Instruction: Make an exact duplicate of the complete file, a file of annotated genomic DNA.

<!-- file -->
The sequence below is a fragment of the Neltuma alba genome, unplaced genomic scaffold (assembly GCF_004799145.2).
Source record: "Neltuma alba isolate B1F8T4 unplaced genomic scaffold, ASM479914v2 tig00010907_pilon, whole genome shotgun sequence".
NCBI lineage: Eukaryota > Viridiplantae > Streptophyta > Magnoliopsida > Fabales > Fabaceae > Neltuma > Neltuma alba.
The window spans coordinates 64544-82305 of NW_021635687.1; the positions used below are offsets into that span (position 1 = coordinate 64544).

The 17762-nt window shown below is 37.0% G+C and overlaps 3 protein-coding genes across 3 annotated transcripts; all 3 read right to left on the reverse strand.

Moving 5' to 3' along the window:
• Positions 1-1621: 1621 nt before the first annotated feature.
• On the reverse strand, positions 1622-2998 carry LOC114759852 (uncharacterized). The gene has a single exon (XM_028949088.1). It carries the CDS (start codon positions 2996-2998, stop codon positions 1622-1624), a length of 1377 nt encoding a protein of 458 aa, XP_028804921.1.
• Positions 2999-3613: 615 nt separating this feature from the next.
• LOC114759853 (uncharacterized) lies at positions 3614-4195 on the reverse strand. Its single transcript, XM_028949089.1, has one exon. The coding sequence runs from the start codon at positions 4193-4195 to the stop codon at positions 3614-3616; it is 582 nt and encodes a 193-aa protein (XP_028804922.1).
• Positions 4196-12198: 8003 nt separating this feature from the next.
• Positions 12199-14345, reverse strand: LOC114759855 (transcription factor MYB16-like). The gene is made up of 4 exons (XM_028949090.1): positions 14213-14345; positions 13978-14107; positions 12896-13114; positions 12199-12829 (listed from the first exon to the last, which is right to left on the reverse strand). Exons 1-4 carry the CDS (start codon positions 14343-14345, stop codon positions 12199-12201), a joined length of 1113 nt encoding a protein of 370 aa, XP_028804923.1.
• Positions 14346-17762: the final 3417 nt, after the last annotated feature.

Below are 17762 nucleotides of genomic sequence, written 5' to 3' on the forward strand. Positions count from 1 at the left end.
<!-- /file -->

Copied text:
The sequence below is a fragment of the Neltuma alba genome, unplaced genomic scaffold (assembly GCF_004799145.2).
Source record: "Neltuma alba isolate B1F8T4 unplaced genomic scaffold, ASM479914v2 tig00010907_pilon, whole genome shotgun sequence".
NCBI lineage: Eukaryota > Viridiplantae > Streptophyta > Magnoliopsida > Fabales > Fabaceae > Neltuma > Neltuma alba.
The window spans coordinates 64544-82305 of NW_021635687.1; the positions used below are offsets into that span (position 1 = coordinate 64544).

The 17762-nt window shown below is 37.0% G+C and overlaps 3 protein-coding genes across 3 annotated transcripts; all 3 read right to left on the reverse strand.

Moving 5' to 3' along the window:
• Positions 1-1621: 1621 nt before the first annotated feature.
• On the reverse strand, positions 1622-2998 carry LOC114759852 (uncharacterized). The gene has a single exon (XM_028949088.1). It carries the CDS (start codon positions 2996-2998, stop codon positions 1622-1624), a length of 1377 nt encoding a protein of 458 aa, XP_028804921.1.
• Positions 2999-3613: 615 nt separating this feature from the next.
• LOC114759853 (uncharacterized) lies at positions 3614-4195 on the reverse strand. Its single transcript, XM_028949089.1, has one exon. The coding sequence runs from the start codon at positions 4193-4195 to the stop codon at positions 3614-3616; it is 582 nt and encodes a 193-aa protein (XP_028804922.1).
• Positions 4196-12198: 8003 nt separating this feature from the next.
• Positions 12199-14345, reverse strand: LOC114759855 (transcription factor MYB16-like). The gene is made up of 4 exons (XM_028949090.1): positions 14213-14345; positions 13978-14107; positions 12896-13114; positions 12199-12829 (listed from the first exon to the last, which is right to left on the reverse strand). Exons 1-4 carry the CDS (start codon positions 14343-14345, stop codon positions 12199-12201), a joined length of 1113 nt encoding a protein of 370 aa, XP_028804923.1.
• Positions 14346-17762: the final 3417 nt, after the last annotated feature.

Below are 17762 nucleotides of genomic sequence, written 5' to 3' on the forward strand. Positions count from 1 at the left end.